Invisible farmers

Source: MV Collections

Konrad Marshall, Rural women share stories of the ‘invisible farmers’ The Age, 18 April 2015

It was blowing a gale in the foothills outside Benalla, but it was near noon and a big shadow of black Angus calves rested calmly enough in the top paddock, so Alana Johnson sat down at her farmhouse table to tell a story.

“This was down the road at Euroa,” she says, plonking an index finger on the polished timber. “And this should be marked.”

The yarn she tells is about a woman who settled there in the 1800s, named Eliza Forlonge. Forlonge walked across Europe for more than a year, collecting the best sheep she could find. She walked them all over. All the way to port. Then she got on a boat with them, brought them here, and marched them north to a patch of selected land.

“The rest is history, or as I like to say, her-story,” Johnson says. “She was one of the most successful farmers in Australia, and people don’t even know her name.”

Johnson is a fifth-generation farmer. She lives on a 485-hectare property named Cleadon with her husband Rob, raising 800 head of cattle and growing Ironbark and Tasmanian blue gum for long planks of timber with no knots.

Among rural women, Johnson is pioneer who needs no introduction. She has been in Women’s Weekly and on the ABC program Q&A, and has been named in The Australian Financial Review as one of 100 women of influence in Australia. A force in agri-politics, she helped elect independent MP Cathy McGowan.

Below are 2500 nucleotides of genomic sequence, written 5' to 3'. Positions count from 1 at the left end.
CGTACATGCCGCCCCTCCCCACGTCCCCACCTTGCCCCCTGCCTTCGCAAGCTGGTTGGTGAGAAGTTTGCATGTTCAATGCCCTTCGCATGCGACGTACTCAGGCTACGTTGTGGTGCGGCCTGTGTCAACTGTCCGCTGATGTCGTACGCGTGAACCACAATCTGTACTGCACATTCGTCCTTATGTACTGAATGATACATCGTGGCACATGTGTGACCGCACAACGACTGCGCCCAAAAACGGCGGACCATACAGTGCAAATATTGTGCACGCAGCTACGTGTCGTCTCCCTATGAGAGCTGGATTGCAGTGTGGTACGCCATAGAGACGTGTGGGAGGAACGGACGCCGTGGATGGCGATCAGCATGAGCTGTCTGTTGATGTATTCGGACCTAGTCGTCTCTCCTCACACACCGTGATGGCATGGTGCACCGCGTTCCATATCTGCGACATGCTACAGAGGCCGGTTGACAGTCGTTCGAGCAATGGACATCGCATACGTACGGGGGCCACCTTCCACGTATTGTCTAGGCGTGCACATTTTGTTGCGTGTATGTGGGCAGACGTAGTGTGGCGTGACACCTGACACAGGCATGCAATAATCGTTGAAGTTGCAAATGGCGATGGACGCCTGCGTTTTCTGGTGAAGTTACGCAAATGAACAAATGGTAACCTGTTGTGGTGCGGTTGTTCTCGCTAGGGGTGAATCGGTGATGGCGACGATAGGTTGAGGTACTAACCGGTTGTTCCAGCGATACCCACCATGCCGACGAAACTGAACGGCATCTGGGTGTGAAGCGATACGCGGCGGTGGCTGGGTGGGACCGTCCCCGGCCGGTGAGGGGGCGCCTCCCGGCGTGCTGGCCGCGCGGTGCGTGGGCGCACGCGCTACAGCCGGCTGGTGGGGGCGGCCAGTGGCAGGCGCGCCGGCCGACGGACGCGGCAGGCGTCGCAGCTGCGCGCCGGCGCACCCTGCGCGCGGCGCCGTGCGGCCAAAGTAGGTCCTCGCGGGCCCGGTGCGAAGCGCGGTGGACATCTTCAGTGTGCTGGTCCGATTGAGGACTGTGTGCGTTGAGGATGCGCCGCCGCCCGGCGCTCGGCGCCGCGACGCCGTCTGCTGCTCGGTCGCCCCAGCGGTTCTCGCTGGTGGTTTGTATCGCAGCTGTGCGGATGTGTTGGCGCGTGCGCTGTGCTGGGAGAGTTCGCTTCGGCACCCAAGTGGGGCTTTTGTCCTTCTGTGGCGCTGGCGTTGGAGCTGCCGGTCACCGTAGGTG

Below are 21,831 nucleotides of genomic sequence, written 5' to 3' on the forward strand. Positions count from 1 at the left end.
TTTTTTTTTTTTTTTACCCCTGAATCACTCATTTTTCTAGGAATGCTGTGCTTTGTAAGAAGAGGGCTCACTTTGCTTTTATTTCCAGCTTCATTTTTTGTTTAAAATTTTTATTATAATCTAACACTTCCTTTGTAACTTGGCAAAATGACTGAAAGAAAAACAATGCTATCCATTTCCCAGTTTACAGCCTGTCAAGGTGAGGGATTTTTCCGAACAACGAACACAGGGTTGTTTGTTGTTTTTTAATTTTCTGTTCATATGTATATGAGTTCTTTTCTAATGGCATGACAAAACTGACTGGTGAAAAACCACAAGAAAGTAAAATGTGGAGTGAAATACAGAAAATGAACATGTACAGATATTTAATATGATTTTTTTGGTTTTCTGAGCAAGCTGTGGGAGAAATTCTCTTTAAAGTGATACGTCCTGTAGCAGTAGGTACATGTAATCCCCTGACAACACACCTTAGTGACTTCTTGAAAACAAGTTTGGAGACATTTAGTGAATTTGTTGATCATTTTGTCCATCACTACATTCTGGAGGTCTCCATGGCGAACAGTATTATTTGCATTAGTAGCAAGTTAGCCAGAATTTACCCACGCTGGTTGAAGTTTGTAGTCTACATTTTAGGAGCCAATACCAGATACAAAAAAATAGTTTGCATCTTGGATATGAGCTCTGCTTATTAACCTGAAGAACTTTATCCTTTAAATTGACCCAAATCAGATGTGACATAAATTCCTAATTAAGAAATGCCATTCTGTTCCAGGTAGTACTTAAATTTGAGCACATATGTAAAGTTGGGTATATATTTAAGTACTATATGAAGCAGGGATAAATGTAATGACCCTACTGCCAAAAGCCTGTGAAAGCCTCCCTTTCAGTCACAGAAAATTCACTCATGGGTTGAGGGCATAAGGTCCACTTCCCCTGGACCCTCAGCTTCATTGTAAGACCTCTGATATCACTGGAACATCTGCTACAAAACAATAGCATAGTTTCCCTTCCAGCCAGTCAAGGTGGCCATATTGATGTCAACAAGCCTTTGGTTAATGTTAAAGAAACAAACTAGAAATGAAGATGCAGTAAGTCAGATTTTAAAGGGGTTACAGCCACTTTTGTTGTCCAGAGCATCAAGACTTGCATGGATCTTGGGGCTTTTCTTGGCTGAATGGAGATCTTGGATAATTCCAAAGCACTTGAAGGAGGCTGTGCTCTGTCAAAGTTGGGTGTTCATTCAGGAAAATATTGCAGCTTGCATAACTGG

But right now Johnson doesn’t want the spotlight, she wants it steered in the right direction.

Johnson is a major supporter of the Invisible Farmers Project by Museum Victoria and University of Melbourne. Just launched,the project will record oral histories to address the “historical invisibility” of women on farms.

“The story of rural women is absent, but it is absent in a way that that is more than just forgotten,” she says. “It’s almost a purposeful discounting.”

Catherine Forge, curator of the project, said the work was urgently needed to counterbalance a solely masculine idea of Australian farming. From 1891, the Victorian census did not even register women engaged in farming pursuits because that created the unwanted impression “that women were in the habit of working the fields”, she points out.

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